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This Louis Vuitton exhibition in New York showcases the evolution of travel and luggage

Volez, Voguez, Voyagez, an elaborate exhibition about Louis Vuitton, demonstrates how designs changed with the evolution of travel.

fashion and trends Updated: Nov 09, 2017 10:06 IST
Associated Press, New York
Louis Vuitton,Travel,Fashion
Louis Vuitton luggage are displayed as part of the Volez, Voguez, Voyagez exhibition.(AP)

As travel changed, so did luggage. That’s the story told by an elaborate exhibition about Louis Vuitton, the luxury luggage and fashion brand. The exhibition, free to visit and on display in Lower Manhattan through January 7, is called Volez, Voguez, Voyagez, which means fly, sail, travel. It showcases the company’s history, products and craftsmanship, demonstrating how designs changed with the evolution of travel. Luggage was designed first for transport by wagon, then for travel by sea, on trains, in cars and planes.

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Trunks and bags are behind glass like works of art in a series of museum-like galleries. Lids open to reveal intricate compartments as if they were the contents of treasure chests. Included are cases and carriers designed for everything from toiletries to hats, from picnics to art supplies. Trunks with small drawers protected fragile objects; standing trunks had roll-out wardrobe racks so clothes could be hung, not folded. A plane is on display, along with a boat. There’s even a room where human artisans show how they cut leather and snip threads for luggage tags and handles, living proof of the craftsmanship behind the brand.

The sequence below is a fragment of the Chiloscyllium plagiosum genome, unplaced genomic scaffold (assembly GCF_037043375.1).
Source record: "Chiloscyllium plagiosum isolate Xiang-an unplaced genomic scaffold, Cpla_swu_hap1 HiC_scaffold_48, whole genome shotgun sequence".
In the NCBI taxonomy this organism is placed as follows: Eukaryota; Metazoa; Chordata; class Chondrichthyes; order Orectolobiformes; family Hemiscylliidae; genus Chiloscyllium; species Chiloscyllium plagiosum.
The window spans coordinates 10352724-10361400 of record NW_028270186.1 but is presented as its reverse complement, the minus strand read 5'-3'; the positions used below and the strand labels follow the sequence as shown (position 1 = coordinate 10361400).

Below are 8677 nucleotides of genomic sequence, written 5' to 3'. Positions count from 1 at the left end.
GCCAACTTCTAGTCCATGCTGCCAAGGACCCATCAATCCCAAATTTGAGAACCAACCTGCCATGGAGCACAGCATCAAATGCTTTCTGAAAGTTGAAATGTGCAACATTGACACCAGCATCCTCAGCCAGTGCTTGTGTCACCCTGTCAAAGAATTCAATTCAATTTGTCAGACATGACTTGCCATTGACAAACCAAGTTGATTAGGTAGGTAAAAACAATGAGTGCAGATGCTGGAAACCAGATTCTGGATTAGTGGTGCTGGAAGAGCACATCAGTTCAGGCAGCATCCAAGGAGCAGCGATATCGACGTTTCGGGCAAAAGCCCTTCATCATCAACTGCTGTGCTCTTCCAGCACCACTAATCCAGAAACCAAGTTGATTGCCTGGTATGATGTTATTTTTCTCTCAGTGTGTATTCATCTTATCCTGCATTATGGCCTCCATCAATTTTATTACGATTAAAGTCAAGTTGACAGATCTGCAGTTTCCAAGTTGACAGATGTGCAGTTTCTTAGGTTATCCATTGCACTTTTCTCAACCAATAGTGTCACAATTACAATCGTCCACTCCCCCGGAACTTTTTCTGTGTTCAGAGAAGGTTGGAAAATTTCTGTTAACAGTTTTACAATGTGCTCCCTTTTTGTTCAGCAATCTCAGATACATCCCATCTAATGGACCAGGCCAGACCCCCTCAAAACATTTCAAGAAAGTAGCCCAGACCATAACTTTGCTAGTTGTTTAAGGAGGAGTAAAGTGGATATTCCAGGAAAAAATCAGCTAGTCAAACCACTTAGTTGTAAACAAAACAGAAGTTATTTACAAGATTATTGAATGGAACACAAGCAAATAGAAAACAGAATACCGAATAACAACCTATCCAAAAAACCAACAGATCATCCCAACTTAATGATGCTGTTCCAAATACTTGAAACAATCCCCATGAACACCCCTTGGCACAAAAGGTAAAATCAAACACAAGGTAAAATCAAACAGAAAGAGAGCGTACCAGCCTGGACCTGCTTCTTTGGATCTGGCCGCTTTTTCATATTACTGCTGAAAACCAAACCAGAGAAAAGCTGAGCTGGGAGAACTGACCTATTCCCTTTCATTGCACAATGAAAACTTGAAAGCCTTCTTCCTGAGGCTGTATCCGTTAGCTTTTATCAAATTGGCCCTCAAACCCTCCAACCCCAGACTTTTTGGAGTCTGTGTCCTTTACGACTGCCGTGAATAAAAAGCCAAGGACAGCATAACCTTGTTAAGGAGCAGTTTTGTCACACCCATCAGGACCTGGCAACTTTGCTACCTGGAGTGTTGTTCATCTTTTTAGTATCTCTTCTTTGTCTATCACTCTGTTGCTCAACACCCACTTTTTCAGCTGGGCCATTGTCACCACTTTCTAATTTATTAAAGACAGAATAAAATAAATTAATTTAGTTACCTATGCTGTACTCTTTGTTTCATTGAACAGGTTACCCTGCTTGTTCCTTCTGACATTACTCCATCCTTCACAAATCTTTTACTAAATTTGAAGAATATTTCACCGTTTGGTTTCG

The company’s history begins with Louis Vuitton himself. He started a trunk-making business in Paris in 1854 after leaving his village in eastern France and working for a box-maker. His designs were strong but light, distinguished by patterned motifs. The luggage has been a favourite of the rich and famous going back to Napoleon’s wife Empress Eugenie, with later clients ranging from artist Henri Matisse to banker JP Morgan. John Wanamaker began to sell Vuitton luggage in his American department stores after meeting Louis’ son at the 1893 Chicago World’s Fair. In recent years, big names from the world of art and fashion like Damien Hirst and Michael Kors have designed for the brand, and it continues to be a favourite among Hollywood stars.

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The exhibition’s timing coincides with the holiday shopping season, and the location is in New York’s financial district. But most visitors will likely lack the means to buy Vuitton products, which can run in the thousands of dollars. Still, attention-getting temporary displays like this are becoming a standard way for brands to tell their story. “Many of these brands pop something up, draw a big audience, get some publicity, get reporters to talk about it,” said Larry Chiagouris, professor of marketing at Pace University’s Lubin School of Business. “You don’t need to be there 12 months a year. You just need to establish a little publicity and move on.”

Chiagouris says this type of showcase can also be far more effective than a traditional ad campaign. “Ads are very fleeting and don’t generate the kind of independent interaction with a brand the way an exhibit would,” he said. A show like this “takes something that has almost become wallpaper and suddenly puts it into your current mindset and consciousness.”

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First Published: Nov 09, 2017 10:03 IST